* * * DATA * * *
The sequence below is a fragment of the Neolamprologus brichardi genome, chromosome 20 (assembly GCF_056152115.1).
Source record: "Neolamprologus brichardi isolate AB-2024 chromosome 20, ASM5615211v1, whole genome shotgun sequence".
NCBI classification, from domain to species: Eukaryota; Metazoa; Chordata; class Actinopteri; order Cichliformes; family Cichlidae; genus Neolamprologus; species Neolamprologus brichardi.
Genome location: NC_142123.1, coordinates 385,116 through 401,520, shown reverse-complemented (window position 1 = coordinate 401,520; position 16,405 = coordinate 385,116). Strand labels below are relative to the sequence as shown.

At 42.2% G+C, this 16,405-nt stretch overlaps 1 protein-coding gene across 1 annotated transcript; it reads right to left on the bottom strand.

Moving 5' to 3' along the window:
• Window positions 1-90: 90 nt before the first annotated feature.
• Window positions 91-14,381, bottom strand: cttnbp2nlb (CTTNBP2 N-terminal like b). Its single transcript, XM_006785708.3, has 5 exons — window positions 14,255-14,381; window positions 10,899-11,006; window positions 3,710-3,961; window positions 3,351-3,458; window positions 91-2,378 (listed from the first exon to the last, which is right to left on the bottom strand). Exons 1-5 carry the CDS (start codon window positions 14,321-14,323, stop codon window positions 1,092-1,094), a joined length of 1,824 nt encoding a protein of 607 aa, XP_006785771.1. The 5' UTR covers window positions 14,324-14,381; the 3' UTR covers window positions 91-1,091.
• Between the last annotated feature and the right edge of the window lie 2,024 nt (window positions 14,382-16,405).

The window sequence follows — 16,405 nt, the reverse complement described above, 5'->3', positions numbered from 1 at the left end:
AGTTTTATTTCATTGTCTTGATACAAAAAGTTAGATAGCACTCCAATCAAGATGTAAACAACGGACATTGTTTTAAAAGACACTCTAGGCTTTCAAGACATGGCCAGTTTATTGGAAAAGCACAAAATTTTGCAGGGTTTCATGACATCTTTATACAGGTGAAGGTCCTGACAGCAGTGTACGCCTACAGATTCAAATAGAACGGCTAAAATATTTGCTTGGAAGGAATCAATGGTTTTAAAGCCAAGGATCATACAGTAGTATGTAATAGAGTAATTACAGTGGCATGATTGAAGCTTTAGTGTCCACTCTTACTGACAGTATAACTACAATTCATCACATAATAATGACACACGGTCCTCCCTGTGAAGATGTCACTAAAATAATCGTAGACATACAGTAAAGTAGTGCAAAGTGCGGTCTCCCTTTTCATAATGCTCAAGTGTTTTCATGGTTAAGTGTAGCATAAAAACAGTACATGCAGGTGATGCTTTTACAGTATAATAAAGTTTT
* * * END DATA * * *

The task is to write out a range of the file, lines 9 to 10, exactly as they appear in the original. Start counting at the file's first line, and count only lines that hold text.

• Between the last annotated feature and the right edge of the window lie 2,024 nt (window positions 14,382-16,405).

The window sequence follows — 16,405 nt, the reverse complement described above, 5'->3', positions numbered from 1 at the left end: